The San Luis Obispo County Narcotics Task Force as we know it is no more.
Despite an effort by the California Department of Justice to salvage as many of its regional anti-drug and gang task forces as possible, the department announced it would officially cut two-thirds of its forces as it faces a funding cut of more than $70 million in January.
California Attorney General Kamala Harris warned in July that the agreement would essentially gut the DOJ’s Division of Law Enforcement budget, requiring the elimination of its two investigative bureaus, the Bureau of Investigations and Intelligence, and the Bureau of Narcotics Enforcement, under which the SLO County NTF is run.
Over the last few months, regional task forces across the state have been trying to come up with enough funding to continue their operations at the local level.
“We’ve been fighting very hard to preserve some of these agencies,” said Harris’ press secretary, Lynda Gledhill. “The attorney general simply had no choice.”
Gledhill added the Attorney General’s Office will continue to lobby for flexibility in the upcoming budget cycles.
Regional units such as the SLONTF are a special kind of law enforcement entity, which officials say play a crucial role in battling drug trafficking by allowing investigations to span across county boundaries. SLO County’s task force has received state funding, uninterrupted, since 1976.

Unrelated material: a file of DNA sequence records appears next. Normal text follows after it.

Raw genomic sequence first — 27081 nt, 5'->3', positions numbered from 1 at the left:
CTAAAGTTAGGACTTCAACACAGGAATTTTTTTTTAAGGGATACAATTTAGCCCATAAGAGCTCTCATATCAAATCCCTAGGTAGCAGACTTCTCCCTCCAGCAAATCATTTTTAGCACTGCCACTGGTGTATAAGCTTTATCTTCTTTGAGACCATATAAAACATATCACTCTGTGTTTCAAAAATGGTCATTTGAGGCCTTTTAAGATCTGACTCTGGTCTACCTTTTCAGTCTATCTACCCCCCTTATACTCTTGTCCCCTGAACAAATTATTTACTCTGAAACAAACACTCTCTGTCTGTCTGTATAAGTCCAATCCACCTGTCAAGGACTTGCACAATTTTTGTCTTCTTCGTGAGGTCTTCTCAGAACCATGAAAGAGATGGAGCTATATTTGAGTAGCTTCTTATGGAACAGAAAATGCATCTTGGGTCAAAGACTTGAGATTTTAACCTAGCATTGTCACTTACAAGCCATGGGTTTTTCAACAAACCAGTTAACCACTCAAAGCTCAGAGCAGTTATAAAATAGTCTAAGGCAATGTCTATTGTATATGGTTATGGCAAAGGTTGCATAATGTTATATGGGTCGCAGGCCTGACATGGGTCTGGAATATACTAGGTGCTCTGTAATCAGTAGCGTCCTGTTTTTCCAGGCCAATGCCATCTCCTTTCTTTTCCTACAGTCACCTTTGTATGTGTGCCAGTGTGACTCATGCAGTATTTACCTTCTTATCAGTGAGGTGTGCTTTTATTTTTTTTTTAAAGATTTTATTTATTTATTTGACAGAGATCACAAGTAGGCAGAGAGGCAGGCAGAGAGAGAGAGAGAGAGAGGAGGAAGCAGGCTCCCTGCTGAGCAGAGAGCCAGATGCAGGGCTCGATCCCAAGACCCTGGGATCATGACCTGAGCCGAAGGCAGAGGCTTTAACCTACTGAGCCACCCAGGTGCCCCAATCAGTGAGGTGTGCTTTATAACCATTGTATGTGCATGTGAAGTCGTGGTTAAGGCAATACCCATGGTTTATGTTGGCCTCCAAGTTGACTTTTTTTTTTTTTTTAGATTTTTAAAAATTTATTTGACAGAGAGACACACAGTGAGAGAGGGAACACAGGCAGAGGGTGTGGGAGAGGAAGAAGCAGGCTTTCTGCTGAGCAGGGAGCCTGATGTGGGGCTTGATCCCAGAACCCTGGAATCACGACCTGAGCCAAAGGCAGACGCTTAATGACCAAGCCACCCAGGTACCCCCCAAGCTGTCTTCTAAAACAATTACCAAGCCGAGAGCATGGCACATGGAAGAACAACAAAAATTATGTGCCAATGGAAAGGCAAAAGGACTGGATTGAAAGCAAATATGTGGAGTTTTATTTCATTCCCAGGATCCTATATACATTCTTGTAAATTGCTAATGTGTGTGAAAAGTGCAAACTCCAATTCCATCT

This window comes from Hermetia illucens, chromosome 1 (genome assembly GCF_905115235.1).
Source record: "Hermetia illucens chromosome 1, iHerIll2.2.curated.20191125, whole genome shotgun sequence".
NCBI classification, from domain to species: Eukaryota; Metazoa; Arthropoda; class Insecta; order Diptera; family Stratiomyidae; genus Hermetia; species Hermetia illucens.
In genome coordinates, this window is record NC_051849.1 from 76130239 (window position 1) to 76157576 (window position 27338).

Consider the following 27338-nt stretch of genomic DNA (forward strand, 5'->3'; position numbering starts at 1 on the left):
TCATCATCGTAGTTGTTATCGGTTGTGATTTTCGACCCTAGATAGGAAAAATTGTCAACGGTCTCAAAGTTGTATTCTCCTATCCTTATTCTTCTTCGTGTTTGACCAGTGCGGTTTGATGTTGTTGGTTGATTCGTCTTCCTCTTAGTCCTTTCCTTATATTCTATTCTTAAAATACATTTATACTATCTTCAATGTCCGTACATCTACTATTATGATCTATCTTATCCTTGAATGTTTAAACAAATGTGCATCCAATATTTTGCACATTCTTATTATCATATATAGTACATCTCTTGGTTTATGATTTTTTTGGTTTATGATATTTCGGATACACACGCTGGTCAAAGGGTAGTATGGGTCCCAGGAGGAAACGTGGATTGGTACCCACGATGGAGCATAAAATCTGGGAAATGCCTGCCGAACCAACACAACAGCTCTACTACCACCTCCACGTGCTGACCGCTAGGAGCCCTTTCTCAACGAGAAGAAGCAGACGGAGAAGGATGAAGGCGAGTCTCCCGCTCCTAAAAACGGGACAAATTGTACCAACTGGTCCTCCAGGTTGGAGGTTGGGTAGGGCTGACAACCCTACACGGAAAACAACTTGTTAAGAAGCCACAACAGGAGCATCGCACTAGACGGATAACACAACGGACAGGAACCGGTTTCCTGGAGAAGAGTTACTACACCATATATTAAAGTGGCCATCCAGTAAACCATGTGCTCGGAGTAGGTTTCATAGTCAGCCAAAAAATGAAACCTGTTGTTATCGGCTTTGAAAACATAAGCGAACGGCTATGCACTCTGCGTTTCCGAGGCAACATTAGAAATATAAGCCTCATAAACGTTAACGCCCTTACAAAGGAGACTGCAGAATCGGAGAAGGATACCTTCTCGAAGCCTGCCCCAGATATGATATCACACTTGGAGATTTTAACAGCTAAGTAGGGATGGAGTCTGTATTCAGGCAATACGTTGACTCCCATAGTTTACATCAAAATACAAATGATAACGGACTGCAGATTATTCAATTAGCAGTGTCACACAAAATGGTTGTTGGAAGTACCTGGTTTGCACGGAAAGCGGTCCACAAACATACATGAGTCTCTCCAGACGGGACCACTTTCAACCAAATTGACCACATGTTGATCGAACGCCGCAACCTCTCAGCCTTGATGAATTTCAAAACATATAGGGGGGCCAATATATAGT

The task forces are a consortium of local police departments and state agencies, which—up until now—received special funding from the state. They are headed by a local board of governors comprised of chiefs from each police department as well as regional heads of state agencies, all under the supervision of a DOJ regional commander.
Current participants in the SLONTF include the San Luis Obispo, Atascadero, Paso Robles, Arroyo Grande, Grover Beach, and Pismo Beach police departments; the Cal Poly University Police; the Sheriff’s Department; the District Attorney’s Office; the Probation Department; California Highway Patrol; and California State Parole.
Pismo Beach Chief of Police Jeff Norton, who chairs the NTF’s board of governors, told New Times he received word from the chief of the DOJ’s Division of Law Enforcement, Larry Wallace, right about the time Wallace told the Associated Press that the division would only be able to afford 18 of its 52 task forces.
Wallace told the AP that those 18 will be saved only by money the state receives from the federal government, and said the rest may live on in some fashion through efforts by local organizations.
Currently, each of the county’s police departments contributes to the NTF, either in manpower or with funding, with the exception of the Morro Bay Police Department.
Because of the elimination of the DOJ’s two investigative bureaus, the SLONTF’s regional commander position will be terminated, as will money for the lease on the San Luis Obispo office, Gledhill said. She did not disclose whether the previous commander, Rodney John, was laid off or whether he will be transferred to another assignment within the DOJ, citing personnel confidentiality.